Stanley G. Payne

Stanley George Payne (born September 9, 1934 in Denton, Texas) is an American historian of modern Spain and European Fascism at the University of Wisconsin–Madison. He retired from full-time teaching in 2004 and is currently Professor Emeritus at its Department of History.[1]

Work

Known for his typological description of fascism, Payne is a specialist in the Spanish fascist movement and has also produced comparative analyses of Western European fascism. He asserts that there were some specific ways in which National Socialism paralleled Russian communism to a much greater degree than Fascism was capable of doing. Payne does not propound the theory of "red fascism" or the notion that communism and National Socialism are essentially the same. He states that National Socialism more nearly paralleled Russian communism than any other noncommunist system has.[2][3]

In the 1960s, his books were published in Spanish by Éditions Ruedo ibérico (ERi), a publishing company set up by Spanish Republican exiles in Paris, France, to publish works forbidden in Spain by the Francoist regime ruling the country at the time. His position regarding the Spanish Civil War has been that of shedding light on the conflict's origin and addressing its related myths and as a result by some historians he is considered a revisionist.[4] One of his more famous books is Spanish Civil War, The Soviet Union and Communism, which analyzes Joseph Stalin and the Soviet government's intervention in Spain. He also wrote The Franco Regime, The Spanish Civil War and A History of Fascism 1914-1945.

Payne uses a lengthy itemized list of characteristics to identify fascism, including the creation of an authoritarian state; a regulated, state-integrated economic sector; fascist symbolism; anti-liberalism; anti-communism, and anti-conservatism.[5] He sees elimination of the autonomy or, in some cases, complete existence of large-scale capitalism as the common aim of all fascist movements.[6]

Education

Payne received his bachelor's degree from Pacific Union College in 1955. He went on to earn a masters from Claremont Graduate School and University Center in 1957 and a doctorate (Ph.D.) from Columbia University in 1960.

Books

  • Falange: A History of Spanish Fascism, 1961
  • Politics and the Military in Modern Spain, 1967
  • Franco's Spain, 1967
  • The Spanish Revolution, 1970
  • A History of Spain and Portugal (2 vol 1973) full text online free vol 1 before 1700; full text online free vol 2 after 1700; standard scholarly history
  • Basque Nationalism, 1975
  • La revolución y la guerra civil española, 1976
  • Fascism: Comparison and Definition, 1980
  • Spanish Catholicism: An Historical Overview, 1984
  • The Franco Regime 1936-1975, 1988
  • Franco: El perfil de la historia, 1992
  • Spain's First Democracy: The Second Republic, 1931-1936, 1993
  • A History of Fascism 1914-1945, 1996
  • El primer franquismo, 1939-1959: Los años de la autarquía, 1998
  • Fascism in Spain 1923-1977, 2000
  • The Spanish Civil War, the Soviet Union, and Communism 1931-1939, 2004
  • The Collapse of the Spanish Republic, 1933-1936, 2006
  • Franco and Hitler: Spain, Germany, and World War II, 2008
  • Spain: A Unique History, 2011
  • The Spanish Civil War, 2012
  • Franco: A Personal and Political Biography, 2014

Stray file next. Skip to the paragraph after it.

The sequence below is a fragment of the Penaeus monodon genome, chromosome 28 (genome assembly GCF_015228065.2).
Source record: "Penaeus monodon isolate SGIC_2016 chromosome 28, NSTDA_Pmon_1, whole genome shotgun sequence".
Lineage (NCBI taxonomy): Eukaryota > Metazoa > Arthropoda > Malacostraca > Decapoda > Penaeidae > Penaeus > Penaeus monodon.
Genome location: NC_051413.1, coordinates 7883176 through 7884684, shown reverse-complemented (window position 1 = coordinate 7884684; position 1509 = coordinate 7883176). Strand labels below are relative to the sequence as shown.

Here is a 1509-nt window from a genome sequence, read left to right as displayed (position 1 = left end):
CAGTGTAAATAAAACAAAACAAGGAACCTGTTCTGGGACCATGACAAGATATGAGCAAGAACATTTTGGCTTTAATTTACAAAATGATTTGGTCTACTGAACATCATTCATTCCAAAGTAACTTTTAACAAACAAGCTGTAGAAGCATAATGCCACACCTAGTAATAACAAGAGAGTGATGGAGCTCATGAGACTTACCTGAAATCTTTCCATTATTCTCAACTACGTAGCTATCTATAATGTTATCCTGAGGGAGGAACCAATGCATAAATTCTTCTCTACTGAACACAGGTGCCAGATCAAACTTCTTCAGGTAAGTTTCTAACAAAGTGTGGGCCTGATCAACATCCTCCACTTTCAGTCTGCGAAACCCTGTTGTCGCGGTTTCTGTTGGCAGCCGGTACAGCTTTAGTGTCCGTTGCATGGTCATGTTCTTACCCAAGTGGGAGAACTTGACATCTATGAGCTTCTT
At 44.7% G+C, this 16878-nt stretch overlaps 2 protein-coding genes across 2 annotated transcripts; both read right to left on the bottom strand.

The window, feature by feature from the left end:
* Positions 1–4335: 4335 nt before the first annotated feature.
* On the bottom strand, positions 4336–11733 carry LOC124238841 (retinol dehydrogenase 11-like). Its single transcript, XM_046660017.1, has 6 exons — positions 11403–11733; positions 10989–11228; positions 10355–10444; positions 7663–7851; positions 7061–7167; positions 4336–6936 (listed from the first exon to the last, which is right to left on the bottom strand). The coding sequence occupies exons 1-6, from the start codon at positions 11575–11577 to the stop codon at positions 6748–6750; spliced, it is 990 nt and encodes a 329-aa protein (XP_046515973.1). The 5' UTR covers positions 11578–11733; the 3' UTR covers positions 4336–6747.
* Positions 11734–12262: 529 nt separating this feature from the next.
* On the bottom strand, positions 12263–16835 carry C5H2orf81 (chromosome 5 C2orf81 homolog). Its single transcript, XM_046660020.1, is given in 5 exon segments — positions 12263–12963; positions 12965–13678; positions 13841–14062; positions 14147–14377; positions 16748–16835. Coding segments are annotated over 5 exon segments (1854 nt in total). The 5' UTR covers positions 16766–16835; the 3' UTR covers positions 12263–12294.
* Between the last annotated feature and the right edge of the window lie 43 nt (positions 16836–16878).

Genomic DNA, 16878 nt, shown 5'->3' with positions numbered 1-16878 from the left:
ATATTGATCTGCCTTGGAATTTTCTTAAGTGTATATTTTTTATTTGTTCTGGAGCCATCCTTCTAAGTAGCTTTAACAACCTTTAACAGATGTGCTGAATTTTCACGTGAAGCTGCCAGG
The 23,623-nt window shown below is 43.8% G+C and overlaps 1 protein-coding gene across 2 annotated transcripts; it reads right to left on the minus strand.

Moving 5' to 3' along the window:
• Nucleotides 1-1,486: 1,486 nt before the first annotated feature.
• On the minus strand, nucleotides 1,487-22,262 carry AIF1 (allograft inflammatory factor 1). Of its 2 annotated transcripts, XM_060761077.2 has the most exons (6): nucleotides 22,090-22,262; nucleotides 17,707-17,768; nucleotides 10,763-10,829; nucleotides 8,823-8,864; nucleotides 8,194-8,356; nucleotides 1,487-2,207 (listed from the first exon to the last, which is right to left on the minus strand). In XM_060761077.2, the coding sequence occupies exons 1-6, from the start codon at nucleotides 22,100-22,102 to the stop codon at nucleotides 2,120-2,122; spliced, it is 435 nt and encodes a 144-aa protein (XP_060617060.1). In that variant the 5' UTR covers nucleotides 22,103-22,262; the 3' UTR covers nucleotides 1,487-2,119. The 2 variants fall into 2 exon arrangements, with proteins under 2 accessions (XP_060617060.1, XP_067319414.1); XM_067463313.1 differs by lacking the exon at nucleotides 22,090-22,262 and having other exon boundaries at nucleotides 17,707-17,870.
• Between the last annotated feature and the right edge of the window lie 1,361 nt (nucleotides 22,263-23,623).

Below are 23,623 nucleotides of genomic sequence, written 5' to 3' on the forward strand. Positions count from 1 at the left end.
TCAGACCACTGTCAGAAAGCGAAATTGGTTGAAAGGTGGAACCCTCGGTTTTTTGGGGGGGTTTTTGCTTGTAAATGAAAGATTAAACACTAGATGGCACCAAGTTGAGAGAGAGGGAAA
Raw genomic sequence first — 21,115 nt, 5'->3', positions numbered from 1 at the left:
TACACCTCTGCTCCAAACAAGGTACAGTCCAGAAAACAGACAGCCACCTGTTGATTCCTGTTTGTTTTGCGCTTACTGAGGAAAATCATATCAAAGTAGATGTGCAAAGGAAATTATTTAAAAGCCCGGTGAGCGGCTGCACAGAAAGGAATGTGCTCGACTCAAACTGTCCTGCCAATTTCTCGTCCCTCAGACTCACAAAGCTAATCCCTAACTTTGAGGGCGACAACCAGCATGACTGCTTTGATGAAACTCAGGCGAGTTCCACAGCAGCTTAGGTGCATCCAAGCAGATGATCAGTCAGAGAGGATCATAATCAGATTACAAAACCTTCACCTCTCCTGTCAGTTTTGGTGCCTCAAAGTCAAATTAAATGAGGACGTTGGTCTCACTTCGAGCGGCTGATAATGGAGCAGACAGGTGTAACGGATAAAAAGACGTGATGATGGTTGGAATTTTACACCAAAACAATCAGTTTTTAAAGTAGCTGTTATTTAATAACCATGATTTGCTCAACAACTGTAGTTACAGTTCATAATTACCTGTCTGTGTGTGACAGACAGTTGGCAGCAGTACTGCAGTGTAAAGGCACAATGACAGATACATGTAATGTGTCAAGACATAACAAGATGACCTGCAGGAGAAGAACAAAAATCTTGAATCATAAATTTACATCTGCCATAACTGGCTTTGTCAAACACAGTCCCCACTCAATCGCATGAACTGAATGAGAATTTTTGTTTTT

References

  1. ^ Curriculum vitae and photo at Department of History, University of Wisconsin–Madison
  2. ^ The Routledge Companion to Fascism and the Far Right. Routledge. 2002. p.67
  3. ^ Stanley G. Payne. Fascism: Comparison and Definition. University of Wisconsin Press. 1983. ISBN 978-0-299-08064-8. p.102-104
  4. ^ Angel Viñas (ed.), Sin respeto por la historia [extraordinary issue of Hispania Nova] 2015
  5. ^ Payne, Stanley (1980). Fascism: Comparison and Definition. University of Wisconsin Press, p.7
  6. ^ Payne, Stanley (1996). A History of Fascism. Routledge. ISBN 1-85728-595-6 p.10

External links

1939 Hungarian parliamentary election

Parliamentary elections were held in Hungary on 28 and 29 May 1939. The result was a victory for the Party of Hungarian Life, which won 181 of the 260 seats in Parliament (72 percent of the parliament's seats) and won 49 percent of the popular vote in the election. Pál Teleki remained Prime Minister.

This was a major breakthrough for the far-right in Hungary; between them, far-right parties were officially credited with 49 seats and 25 percent of the vote.This was the closest thing to a free election that Hungary had seen at that point. According to historian Stanley G. Payne, the far right bloc would have almost certainly won more seats had the election been conducted in a truly fair manner, and possibly garnered an "approximately equal" seat count and vote share with the Party of Hungarian Life.

Blueshirts

The Army Comrades Association (ACA), later the National Guard, then Young Ireland and finally League of Youth, but better known by the nickname The Blueshirts (Irish: Na Léinte Gorma), was a paramilitary movement in the Irish Free State in the early 1930s. The organisation provided physical protection for political groups such as Cumann na nGaedheal from intimidation and attack by the anti-Treaty IRA. Some former members went on to fight for the Nationalists in the Spanish Civil War. (It had been dissolved before the civil war started.)

Most of the political parties whose meetings the Blueshirts protected would merge to become Fine Gael, and members of that party are still sometimes nicknamed "Blueshirts".

Definitions of fascism

What constitutes a definition of fascism and fascist governments has been a complicated and highly disputed subject concerning the exact nature of fascism and its core tenets debated amongst historians, political scientists, and other scholars since Benito Mussolini first used the term in 1915.